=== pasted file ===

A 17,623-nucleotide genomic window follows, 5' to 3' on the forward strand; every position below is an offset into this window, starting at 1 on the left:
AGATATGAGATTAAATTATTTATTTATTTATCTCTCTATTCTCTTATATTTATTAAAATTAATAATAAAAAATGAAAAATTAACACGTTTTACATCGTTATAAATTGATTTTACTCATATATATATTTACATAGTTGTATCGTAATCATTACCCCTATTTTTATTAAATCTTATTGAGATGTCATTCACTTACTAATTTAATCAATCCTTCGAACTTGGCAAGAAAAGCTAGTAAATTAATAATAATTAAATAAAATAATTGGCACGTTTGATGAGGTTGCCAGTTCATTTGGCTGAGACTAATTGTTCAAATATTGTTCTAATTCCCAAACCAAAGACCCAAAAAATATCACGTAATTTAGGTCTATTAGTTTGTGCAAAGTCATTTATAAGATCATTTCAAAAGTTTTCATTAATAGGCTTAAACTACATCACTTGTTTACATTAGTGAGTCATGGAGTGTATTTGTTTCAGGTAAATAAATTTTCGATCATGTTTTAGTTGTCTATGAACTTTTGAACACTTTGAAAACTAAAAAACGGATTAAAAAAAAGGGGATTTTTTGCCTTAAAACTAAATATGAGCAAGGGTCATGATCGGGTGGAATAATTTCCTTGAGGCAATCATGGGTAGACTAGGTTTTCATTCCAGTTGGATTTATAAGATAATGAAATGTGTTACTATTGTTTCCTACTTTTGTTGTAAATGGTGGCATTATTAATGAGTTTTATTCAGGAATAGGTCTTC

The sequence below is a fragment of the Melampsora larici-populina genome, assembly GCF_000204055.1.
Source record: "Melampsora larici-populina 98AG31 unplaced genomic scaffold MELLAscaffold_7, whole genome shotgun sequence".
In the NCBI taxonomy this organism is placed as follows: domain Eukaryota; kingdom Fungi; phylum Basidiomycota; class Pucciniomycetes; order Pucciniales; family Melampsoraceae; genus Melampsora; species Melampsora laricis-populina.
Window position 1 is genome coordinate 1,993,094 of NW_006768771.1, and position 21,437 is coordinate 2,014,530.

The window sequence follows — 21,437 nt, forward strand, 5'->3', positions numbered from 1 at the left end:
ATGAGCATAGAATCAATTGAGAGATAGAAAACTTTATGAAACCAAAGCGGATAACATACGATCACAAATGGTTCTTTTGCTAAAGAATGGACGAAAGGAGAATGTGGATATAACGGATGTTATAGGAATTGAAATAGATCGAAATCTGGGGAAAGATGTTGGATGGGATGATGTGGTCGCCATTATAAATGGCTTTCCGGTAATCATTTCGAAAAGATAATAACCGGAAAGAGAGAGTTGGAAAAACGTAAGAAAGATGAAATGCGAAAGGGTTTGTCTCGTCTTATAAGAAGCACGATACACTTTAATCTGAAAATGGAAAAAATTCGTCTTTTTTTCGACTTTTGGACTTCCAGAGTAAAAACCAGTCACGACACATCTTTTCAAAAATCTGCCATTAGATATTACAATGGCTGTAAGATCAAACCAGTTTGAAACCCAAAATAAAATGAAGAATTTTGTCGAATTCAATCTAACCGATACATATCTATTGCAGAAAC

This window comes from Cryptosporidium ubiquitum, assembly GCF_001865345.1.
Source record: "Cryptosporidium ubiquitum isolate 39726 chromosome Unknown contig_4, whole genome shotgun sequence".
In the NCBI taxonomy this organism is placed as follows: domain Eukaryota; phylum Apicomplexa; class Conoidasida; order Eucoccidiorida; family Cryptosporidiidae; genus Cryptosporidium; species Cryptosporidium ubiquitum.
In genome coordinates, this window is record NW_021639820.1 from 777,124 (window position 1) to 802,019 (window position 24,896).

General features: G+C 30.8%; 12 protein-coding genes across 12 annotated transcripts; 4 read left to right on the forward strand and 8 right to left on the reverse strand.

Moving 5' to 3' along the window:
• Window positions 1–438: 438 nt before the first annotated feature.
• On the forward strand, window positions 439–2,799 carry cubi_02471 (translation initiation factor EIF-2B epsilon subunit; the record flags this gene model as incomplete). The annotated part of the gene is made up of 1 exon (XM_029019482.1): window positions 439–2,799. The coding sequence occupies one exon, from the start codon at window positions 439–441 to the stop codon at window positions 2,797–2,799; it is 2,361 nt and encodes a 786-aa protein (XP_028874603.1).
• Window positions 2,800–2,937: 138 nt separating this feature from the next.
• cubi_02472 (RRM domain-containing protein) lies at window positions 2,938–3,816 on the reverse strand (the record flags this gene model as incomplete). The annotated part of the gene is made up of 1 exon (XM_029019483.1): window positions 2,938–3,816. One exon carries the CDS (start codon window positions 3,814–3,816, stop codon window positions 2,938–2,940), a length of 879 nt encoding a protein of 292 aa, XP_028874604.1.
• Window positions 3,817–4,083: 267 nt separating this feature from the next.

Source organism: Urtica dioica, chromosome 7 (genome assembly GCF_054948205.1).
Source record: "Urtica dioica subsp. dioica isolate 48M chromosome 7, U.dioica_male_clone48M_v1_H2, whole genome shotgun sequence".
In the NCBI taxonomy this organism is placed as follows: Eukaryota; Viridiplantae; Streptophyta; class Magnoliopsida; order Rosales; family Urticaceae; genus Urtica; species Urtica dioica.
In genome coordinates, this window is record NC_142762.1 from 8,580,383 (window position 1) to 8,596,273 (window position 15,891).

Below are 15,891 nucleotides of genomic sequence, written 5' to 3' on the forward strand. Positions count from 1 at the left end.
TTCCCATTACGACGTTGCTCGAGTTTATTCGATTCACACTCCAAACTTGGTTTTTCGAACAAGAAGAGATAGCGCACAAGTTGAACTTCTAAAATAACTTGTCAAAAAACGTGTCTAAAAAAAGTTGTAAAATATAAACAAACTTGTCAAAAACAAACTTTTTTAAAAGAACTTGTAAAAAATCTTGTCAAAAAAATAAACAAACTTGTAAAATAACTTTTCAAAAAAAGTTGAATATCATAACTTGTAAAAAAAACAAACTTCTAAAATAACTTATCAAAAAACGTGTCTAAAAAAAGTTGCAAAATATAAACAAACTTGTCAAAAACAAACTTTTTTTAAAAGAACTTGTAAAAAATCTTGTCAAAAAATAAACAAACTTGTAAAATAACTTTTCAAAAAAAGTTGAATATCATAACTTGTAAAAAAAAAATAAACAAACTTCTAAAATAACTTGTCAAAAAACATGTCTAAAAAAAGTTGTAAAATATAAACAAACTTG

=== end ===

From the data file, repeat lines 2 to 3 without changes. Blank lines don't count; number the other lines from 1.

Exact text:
AGATATGAGATTAAATTATTTATTTATTTATCTCTCTATTCTCTTATATTTATTAAAATTAATAATAAAAAATGAAAAATTAACACGTTTTACATCGTTATAAATTGATTTTACTCATATATATATTTACATAGTTGTATCGTAATCATTACCCCTATTTTTATTAAATCTTATTGAGATGTCATTCACTTACTAATTTAATCAATCCTTCGAACTTGGCAAGAAAAGCTAGTAAATTAATAATAATTAAATAAAATAATTGGCACGTTTGATGAGGTTGCCAGTTCATTTGGCTGAGACTAATTGTTCAAATATTGTTCTAATTCCCAAACCAAAGACCCAAAAAATATCACGTAATTTAGGTCTATTAGTTTGTGCAAAGTCATTTATAAGATCATTTCAAAAGTTTTCATTAATAGGCTTAAACTACATCACTTGTTTACATTAGTGAGTCATGGAGTGTATTTGTTTCAGGTAAATAAATTTTCGATCATGTTTTAGTTGTCTATGAACTTTTGAACACTTTGAAAACTAAAAAACGGATTAAAAAAAAGGGGATTTTTTGCCTTAAAACTAAATATGAGCAAGGGTCATGATCGGGTGGAATAATTTCCTTGAGGCAATCATGGGTAGACTAGGTTTTCATTCCAGTTGGATTTATAAGATAATGAAATGTGTTACTATTGTTTCCTACTTTTGTTGTAAATGGTGGCATTATTAATGAGTTTTATTCAGGAATAGGTCTTC

The sequence below is a fragment of the Melampsora larici-populina genome, assembly GCF_000204055.1.